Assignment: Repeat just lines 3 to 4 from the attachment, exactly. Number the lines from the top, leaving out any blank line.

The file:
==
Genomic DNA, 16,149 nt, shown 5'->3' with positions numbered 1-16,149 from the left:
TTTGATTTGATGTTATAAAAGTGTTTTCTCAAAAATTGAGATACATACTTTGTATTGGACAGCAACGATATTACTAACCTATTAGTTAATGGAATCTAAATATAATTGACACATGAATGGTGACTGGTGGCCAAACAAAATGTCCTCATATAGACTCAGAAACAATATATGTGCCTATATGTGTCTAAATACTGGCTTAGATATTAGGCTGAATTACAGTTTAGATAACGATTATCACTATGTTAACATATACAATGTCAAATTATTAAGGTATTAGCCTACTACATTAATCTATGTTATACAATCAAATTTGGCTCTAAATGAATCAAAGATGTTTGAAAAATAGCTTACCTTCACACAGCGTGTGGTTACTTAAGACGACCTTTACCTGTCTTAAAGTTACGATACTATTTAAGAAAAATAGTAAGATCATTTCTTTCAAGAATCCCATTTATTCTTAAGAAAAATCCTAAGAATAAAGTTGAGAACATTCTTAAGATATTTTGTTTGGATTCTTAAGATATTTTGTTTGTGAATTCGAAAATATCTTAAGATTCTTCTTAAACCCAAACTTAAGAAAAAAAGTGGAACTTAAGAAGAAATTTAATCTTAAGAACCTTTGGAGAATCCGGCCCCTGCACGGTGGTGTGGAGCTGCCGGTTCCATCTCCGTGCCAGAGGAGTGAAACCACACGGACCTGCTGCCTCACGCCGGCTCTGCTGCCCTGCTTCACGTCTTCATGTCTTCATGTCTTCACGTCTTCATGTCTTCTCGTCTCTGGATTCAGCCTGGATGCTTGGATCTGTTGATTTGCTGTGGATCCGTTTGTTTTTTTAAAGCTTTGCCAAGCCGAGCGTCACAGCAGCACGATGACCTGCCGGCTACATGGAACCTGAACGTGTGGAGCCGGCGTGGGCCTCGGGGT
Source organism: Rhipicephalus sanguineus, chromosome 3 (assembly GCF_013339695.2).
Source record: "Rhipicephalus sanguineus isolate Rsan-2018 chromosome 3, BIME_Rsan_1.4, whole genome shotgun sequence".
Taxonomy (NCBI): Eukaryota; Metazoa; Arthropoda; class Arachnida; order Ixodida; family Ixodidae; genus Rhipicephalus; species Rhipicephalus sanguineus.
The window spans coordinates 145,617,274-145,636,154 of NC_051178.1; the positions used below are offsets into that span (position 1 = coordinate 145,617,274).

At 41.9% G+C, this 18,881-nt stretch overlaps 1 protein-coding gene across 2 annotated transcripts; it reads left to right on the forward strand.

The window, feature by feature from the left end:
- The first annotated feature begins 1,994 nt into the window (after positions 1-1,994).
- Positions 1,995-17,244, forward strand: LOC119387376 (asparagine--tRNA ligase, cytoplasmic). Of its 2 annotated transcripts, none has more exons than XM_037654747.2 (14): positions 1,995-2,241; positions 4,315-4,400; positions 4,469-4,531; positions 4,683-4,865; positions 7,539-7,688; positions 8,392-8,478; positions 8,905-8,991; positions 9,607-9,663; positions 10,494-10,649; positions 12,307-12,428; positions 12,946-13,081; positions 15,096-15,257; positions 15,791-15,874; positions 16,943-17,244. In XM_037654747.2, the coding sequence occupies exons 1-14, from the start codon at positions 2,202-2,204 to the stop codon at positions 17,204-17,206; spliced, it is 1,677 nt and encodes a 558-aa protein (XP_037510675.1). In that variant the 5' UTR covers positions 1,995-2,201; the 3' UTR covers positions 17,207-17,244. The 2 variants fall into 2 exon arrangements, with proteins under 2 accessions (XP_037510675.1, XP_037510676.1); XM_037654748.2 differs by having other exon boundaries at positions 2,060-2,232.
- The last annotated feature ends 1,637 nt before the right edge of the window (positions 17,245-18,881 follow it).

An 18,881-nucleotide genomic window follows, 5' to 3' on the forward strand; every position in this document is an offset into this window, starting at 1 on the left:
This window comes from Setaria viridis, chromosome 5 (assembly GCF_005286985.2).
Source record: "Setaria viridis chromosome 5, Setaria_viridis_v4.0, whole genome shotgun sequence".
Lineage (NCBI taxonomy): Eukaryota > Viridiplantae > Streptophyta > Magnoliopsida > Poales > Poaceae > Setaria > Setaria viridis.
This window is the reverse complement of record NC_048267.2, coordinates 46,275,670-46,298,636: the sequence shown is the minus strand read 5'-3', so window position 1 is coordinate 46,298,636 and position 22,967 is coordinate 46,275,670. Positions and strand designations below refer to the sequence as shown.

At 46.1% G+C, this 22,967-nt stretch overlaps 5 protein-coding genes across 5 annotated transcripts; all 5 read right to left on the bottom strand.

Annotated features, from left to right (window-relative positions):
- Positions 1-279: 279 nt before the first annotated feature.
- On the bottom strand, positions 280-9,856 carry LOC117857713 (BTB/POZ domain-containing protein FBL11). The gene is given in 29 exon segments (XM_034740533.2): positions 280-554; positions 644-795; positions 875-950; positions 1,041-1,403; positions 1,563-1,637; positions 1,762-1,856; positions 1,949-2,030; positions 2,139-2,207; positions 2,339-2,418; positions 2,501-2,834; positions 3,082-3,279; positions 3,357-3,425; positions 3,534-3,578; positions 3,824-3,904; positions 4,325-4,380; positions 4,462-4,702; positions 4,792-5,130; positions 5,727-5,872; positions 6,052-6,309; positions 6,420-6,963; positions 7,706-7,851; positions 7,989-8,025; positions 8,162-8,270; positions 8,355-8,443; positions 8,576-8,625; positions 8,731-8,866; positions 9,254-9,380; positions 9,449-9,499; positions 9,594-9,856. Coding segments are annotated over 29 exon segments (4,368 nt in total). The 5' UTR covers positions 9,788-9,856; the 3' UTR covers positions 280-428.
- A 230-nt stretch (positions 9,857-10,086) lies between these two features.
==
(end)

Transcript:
Source organism: Rhipicephalus sanguineus, chromosome 3 (assembly GCF_013339695.2).
Source record: "Rhipicephalus sanguineus isolate Rsan-2018 chromosome 3, BIME_Rsan_1.4, whole genome shotgun sequence".